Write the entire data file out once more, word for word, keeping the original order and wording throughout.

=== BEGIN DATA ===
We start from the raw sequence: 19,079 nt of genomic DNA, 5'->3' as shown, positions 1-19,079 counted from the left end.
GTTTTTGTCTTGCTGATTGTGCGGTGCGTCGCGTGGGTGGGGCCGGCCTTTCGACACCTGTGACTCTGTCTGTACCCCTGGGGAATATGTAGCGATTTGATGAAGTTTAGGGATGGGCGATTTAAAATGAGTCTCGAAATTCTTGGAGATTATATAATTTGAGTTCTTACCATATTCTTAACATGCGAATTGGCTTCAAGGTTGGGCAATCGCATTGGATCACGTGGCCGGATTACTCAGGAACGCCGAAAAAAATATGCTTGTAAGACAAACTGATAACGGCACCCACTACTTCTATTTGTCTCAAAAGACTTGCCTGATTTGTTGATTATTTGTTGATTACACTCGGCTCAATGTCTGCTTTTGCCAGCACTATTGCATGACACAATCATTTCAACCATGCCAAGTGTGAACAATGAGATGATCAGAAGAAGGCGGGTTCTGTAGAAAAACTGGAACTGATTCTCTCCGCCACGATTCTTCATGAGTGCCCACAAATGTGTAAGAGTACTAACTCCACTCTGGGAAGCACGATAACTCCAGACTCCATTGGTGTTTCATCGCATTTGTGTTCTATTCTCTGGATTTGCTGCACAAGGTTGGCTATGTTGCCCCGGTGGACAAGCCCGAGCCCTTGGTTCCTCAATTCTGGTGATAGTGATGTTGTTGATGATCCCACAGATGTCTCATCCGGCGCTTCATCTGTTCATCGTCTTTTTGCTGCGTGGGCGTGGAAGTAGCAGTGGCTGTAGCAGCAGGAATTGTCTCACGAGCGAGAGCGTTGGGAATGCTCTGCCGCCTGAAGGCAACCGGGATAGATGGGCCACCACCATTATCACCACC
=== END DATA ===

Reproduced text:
We start from the raw sequence: 19,079 nt of genomic DNA, 5'->3' as shown, positions 1-19,079 counted from the left end.
GTTTTTGTCTTGCTGATTGTGCGGTGCGTCGCGTGGGTGGGGCCGGCCTTTCGACACCTGTGACTCTGTCTGTACCCCTGGGGAATATGTAGCGATTTGATGAAGTTTAGGGATGGGCGATTTAAAATGAGTCTCGAAATTCTTGGAGATTATATAATTTGAGTTCTTACCATATTCTTAACATGCGAATTGGCTTCAAGGTTGGGCAATCGCATTGGATCACGTGGCCGGATTACTCAGGAACGCCGAAAAAAATATGCTTGTAAGACAAACTGATAACGGCACCCACTACTTCTATTTGTCTCAAAAGACTTGCCTGATTTGTTGATTATTTGTTGATTACACTCGGCTCAATGTCTGCTTTTGCCAGCACTATTGCATGACACAATCATTTCAACCATGCCAAGTGTGAACAATGAGATGATCAGAAGAAGGCGGGTTCTGTAGAAAAACTGGAACTGATTCTCTCCGCCACGATTCTTCATGAGTGCCCACAAATGTGTAAGAGTACTAACTCCACTCTGGGAAGCACGATAACTCCAGACTCCATTGGTGTTTCATCGCATTTGTGTTCTATTCTCTGGATTTGCTGCACAAGGTTGGCTATGTTGCCCCGGTGGACAAGCCCGAGCCCTTGGTTCCTCAATTCTGGTGATAGTGATGTTGTTGATGATCCCACAGATGTCTCATCCGGCGCTTCATCTGTTCATCGTCTTTTTGCTGCGTGGGCGTGGAAGTAGCAGTGGCTGTAGCAGCAGGAATTGTCTCACGAGCGAGAGCGTTGGGAATGCTCTGCCGCCTGAAGGCAACCGGGATAGATGGGCCACCACCATTATCACCACC